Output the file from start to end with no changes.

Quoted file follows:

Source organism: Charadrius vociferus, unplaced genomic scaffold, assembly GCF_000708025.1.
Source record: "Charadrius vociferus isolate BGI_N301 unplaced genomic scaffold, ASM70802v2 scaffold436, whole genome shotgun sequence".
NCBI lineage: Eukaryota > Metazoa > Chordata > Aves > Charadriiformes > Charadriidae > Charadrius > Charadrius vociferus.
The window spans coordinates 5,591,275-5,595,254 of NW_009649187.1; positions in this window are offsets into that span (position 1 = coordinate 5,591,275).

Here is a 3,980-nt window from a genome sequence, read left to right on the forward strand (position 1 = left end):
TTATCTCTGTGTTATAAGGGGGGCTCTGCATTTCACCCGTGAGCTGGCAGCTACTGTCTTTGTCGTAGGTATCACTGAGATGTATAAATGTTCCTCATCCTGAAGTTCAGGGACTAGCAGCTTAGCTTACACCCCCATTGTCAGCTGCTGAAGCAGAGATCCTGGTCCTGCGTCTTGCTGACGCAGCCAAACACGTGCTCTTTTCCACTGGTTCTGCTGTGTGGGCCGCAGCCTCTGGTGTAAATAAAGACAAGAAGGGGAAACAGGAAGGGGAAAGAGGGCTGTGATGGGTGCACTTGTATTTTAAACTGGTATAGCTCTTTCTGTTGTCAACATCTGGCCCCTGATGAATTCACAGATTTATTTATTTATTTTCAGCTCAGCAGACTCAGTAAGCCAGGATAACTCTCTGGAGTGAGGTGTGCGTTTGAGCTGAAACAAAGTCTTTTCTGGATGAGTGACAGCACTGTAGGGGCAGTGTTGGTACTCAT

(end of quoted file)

Source organism: Charadrius vociferus, unplaced genomic scaffold, assembly GCF_000708025.1.
Source record: "Charadrius vociferus isolate BGI_N301 unplaced genomic scaffold, ASM70802v2 scaffold436, whole genome shotgun sequence".
NCBI lineage: Eukaryota > Metazoa > Chordata > Aves > Charadriiformes > Charadriidae > Charadrius > Charadrius vociferus.
The window spans coordinates 5,591,275-5,595,254 of NW_009649187.1; positions in this window are offsets into that span (position 1 = coordinate 5,591,275).

Here is a 3,980-nt window from a genome sequence, read left to right on the forward strand (position 1 = left end):
TTATCTCTGTGTTATAAGGGGGGCTCTGCATTTCACCCGTGAGCTGGCAGCTACTGTCTTTGTCGTAGGTATCACTGAGATGTATAAATGTTCCTCATCCTGAAGTTCAGGGACTAGCAGCTTAGCTTACACCCCCATTGTCAGCTGCTGAAGCAGAGATCCTGGTCCTGCGTCTTGCTGACGCAGCCAAACACGTGCTCTTTTCCACTGGTTCTGCTGTGTGGGCCGCAGCCTCTGGTGTAAATAAAGACAAGAAGGGGAAACAGGAAGGGGAAAGAGGGCTGTGATGGGTGCACTTGTATTTTAAACTGGTATAGCTCTTTCTGTTGTCAACATCTGGCCCCTGATGAATTCACAGATTTATTTATTTATTTTCAGCTCAGCAGACTCAGTAAGCCAGGATAACTCTCTGGAGTGAGGTGTGCGTTTGAGCTGAAACAAAGTCTTTTCTGGATGAGTGACAGCACTGTAGGGGCAGTGTTGGTACTCAT